Missing Parts by Lucinda Berry
Genre: psychological thriller
Growing up abandoned by her father and raised by a single mother, Celeste was determined to create the perfect family but even perfect families have secrets. Celeste’s days are filled with a rewarding career, a devoted husband, and her four-year-old daughter. Only Celeste knows the precarious house of cards her family is built upon until the day her daughter falls critically ill. Celeste’s world quickly spirals out of control as her secret threatens to destroy her marriage, family, reputation, and sanity. She’ll go to any lengths to protect her family—take any risk, break any law—anything except tell the truth.
Just a quick thing before I get started with my thoughts, I read the book about 2 weeks before I wrote this review so some things aren’t as fresh in my memory but this means that what I talk about is the things that stuck for the past 2 weeks.
I was not prepared when I started this book. I was asked by the author if I would like to read and review an advanced copy of the book, and I didn’t take a second look at it when I said yes until I finally settled down and read it.
With that said, this book blew me away. As you can probably see, a book of this genre is not what I normally read everyday, and I kinda like this genre… It was really good and the concept was really great. It’s similar to the plots of TV shows with many twists and turns, although there were some parts you can predict.
Celeste is a mother, and with her broken background, she is determined to do what it takes to keep the biggest secret of her life from her husband, until her daughter’s life is on the line.
I have to say though, the middle part of the book where everything just falls apart and then Celeste runs away wasn’t the best, plot-wise because it all seemed like it was just a crazy thought she was having and none of it was actually happening.
The ending made me cry. It was just so sad to see what had become of Celeste and what she lost because of this secret, and the people she trusted most turn on her. It was really sad and I want to talk more about it but I don’t want to give any spoilers so...imma leave it at that :)
One thing that was hard for me to do was to connect with it. A good book usually has some sort of connection to me, and since I’m just a teen, a lot of the ‘bigger world problems’ were stuff that I just simply didn’t care about, because it’s not something that I have to deal with. Take for example, one of the opening scenes, where all the moms are out at dinner and talking/complaining about their kids and stuff. A mom reading this book may be able to connect with the book because it’s a thought they all have, but having never experienced something like that, there wasn’t that much there for me. There was also some cringing moments.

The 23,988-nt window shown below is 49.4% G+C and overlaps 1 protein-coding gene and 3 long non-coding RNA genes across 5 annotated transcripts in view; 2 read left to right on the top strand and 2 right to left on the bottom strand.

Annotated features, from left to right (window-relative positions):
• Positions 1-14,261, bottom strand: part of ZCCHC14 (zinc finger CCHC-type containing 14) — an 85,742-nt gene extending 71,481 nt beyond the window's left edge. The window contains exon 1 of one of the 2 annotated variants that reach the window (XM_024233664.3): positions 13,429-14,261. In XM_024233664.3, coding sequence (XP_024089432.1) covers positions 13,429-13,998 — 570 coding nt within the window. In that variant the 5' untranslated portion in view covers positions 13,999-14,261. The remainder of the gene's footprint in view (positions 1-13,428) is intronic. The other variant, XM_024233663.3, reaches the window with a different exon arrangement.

The author really took risks when writing this book and covered a lot of topics that would be considered scary by most authors. They are very mature and real issues out there, and I think that Lucinda does a very well job covering them without a problem.
Overall, I give the book a 7/10 (4/5 stars). The book was very well written, and I enjoyed most of it. It is definitely a mature book, with a lot of things that can mess with your head but I enjoyed it. The plot in the second part revealed some things that confused me with the storyline, but that’s the only part that confused me. If you haven’t tried your hand at a psychological novel, this is one that you should try to begin with. It’s good, and not as hard hitting as some other ones, while still giving you the full gut-wrenching experience.
What did you think about the review? Will you go and pick it up? Leave me all your thoughts in the comments below or find me on social media, @BrookeEvans2001 on Twitter and @thecozylittlebooknook on Instagram. Don’t forget to check out the posts I had last week and come back soon for more content!
Brooke's a high schooler who loves to read all sorts of books. She's happy to be able to share all the books she's reading with all of y'all.